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lava fountain is from 1983. the volcano's been erupting ever since. scientists are unsure if the volcano will continue to erupting for another 100 years or stop tomorrow and millions of people visit every year, drawn to its unpredictable and ever—changing landscape. sarah corker, bbc news. a quick reminder of our main story. residents in florida are finally beginning to return to their homes, as authorities assess the widespread flooding and damage caused by hurricane irma. good morning. sunshine and showers
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is the name of the game over the next few days. i suspect there will be plenty of opportunities to spot a few rainbows. however, it will feel quite cool and disappointing if you are out and about, some of the shower is heavy with rumbles of under. that said, not a bad day today. mainly dry and sunny this morning. cloud will gather, though, and rain arrives in northern ireland and rain arrives in northern ireland and western scotland. it will take most of the day before it pushes into cornwall and wales, perhaps just arriving in the isles of scilly. for the bulk of england and wales, during the day it will be dry. there will be some sunshine around, 15— 17 degrees. plenty of showers into north—western england. the rain turning quite heavy. look at the temperatures. 12 or 13 degrees, it will feel pretty miserable in northern ireland, and some of that rain turning quite heavy into scotland. not bad in eastern areas and it should stay dry for many of the matches in the champions league. maybe reigning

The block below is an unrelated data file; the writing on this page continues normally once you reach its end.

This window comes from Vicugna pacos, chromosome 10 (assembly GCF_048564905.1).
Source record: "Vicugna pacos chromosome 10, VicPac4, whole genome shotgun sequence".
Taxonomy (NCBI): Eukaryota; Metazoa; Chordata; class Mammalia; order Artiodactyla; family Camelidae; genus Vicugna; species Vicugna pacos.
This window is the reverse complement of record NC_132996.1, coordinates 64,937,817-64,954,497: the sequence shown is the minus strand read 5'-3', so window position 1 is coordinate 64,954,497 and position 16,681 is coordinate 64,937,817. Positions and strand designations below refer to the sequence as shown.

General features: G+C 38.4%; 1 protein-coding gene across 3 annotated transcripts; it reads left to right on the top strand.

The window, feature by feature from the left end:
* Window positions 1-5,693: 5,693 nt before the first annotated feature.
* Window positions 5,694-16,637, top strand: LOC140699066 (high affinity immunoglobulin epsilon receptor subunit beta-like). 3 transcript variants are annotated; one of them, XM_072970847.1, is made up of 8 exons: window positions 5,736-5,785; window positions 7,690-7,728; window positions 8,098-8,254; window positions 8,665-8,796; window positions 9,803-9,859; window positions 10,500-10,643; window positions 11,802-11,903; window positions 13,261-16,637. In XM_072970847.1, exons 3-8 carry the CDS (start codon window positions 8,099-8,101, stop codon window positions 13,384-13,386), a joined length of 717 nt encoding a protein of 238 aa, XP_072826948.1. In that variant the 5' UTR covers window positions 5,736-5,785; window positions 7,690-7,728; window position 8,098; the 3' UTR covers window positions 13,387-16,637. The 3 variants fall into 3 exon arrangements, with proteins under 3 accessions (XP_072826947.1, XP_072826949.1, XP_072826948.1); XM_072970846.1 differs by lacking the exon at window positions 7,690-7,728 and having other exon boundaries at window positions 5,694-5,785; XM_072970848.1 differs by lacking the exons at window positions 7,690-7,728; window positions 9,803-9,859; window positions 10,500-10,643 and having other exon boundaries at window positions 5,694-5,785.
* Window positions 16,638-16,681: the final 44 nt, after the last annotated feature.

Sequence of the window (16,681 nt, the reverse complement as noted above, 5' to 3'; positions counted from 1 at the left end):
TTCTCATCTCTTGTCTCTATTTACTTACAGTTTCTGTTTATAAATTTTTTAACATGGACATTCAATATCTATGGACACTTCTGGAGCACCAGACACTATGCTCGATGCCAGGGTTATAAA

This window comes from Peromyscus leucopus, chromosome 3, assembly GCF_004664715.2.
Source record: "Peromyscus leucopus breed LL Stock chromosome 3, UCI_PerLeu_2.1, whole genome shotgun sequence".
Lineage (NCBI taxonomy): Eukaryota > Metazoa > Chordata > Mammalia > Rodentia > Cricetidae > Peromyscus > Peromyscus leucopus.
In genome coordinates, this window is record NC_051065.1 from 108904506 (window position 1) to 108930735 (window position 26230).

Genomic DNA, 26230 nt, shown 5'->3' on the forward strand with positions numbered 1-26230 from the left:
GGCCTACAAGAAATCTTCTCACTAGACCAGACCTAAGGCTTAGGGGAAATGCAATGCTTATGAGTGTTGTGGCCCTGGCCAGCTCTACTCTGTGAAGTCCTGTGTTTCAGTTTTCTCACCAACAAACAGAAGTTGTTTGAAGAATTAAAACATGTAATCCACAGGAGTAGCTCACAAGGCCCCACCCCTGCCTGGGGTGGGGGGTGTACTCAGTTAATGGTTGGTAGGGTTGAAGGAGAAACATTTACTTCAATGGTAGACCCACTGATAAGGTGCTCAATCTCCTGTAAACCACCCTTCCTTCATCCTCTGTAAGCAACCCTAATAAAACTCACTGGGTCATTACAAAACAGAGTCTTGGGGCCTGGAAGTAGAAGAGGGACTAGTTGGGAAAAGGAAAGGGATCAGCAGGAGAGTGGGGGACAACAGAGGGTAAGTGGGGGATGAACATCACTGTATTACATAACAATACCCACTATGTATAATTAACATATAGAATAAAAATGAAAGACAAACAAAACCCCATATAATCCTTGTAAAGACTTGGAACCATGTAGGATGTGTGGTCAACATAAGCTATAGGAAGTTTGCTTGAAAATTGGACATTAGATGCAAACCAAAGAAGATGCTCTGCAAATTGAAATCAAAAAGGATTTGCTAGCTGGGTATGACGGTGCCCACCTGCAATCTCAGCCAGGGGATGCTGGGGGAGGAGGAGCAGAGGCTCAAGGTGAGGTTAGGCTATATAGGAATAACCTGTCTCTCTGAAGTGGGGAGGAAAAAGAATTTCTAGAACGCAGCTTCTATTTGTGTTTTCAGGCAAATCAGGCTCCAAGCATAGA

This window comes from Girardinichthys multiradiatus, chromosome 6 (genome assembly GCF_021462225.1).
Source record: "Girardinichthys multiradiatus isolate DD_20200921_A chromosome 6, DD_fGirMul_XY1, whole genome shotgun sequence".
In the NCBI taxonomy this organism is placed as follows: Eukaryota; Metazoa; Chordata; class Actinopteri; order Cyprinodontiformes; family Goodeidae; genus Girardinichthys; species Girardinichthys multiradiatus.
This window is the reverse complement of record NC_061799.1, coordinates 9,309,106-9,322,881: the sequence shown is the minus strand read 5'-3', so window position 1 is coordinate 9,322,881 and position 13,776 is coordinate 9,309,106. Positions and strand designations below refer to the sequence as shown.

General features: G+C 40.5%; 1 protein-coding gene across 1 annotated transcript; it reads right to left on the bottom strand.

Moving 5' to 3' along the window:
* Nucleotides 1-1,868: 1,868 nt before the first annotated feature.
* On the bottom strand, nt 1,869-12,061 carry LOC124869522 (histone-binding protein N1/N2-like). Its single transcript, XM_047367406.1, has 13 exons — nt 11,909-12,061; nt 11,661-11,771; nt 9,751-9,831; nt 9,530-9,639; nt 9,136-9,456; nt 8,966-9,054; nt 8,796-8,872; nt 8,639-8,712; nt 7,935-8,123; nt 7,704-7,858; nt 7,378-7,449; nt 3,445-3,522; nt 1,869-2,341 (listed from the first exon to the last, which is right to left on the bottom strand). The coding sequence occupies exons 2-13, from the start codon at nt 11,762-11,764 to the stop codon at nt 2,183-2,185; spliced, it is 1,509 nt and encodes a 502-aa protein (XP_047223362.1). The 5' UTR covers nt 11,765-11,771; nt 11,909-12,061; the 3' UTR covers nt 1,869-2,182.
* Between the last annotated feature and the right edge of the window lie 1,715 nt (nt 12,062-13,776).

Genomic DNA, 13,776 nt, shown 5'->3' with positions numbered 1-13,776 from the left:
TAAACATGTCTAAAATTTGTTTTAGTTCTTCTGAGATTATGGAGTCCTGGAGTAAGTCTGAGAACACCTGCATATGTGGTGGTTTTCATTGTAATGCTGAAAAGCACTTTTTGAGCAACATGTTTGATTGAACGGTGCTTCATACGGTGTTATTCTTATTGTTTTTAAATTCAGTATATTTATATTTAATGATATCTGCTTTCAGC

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towards the end of the match from manchester united. it certainly looks as though that rain will continue to spread north and east. some of it quite heavy in the early half of the night. the wind really starting to strengthen. gael source severe gales are not out of the question. if you are out on the roads, it is worth bearing in mind. tune into your bbc local radio station for further traffic and travel updates. we will see gusts of women's through the channel coast and into scotland, 50 miles an hour or so. “— and into scotland, 50 miles an hour or so. —— gusts of when. they might get as much as 75 miles an hour in north wales and across the north of england for a time. that will really push that rain out and leave a trail of squally showers. heavy, thundery may be, and feeling quite cool and disappointing in the showers. 12 or 13 degrees. is values in the mid—to high teens further south. not much change as we move into thursday. the isobars will still be a feature, that means it will be breezy, the
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wind is coming from the north—westerly direction and driving in those shells across the country. they will stay fairly frequent throughout the day on thursday, with little change as well, as we move into friday. at north—westerly breeze will stay with us. the risk of showers will stay with us. and if you are caught in the showers for any length of time it is going to feel quite disappointing. hello. you're watching bbc world news. our headlines: residents in florida are beginning to return to their homes, as authorities assess the widespread coastal flooding and damage caused by hurricane irma. severe damage is reported in the florida keys and nearly six million people are without electricity. the storm brought chaos to parts of the caribbean and many islands are struggling to cope. britain, france and the netherlands, which oversee territories in the region, have been criticised for being slow to respond. the british government's plans to replace the supremacy of european union law in the uk have passed their first major test in parliament. the eu withdrawal bill aims to cut the uk's political, financial and legal ties with brussels. the un security council has voted
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unanimously to impose new sanctions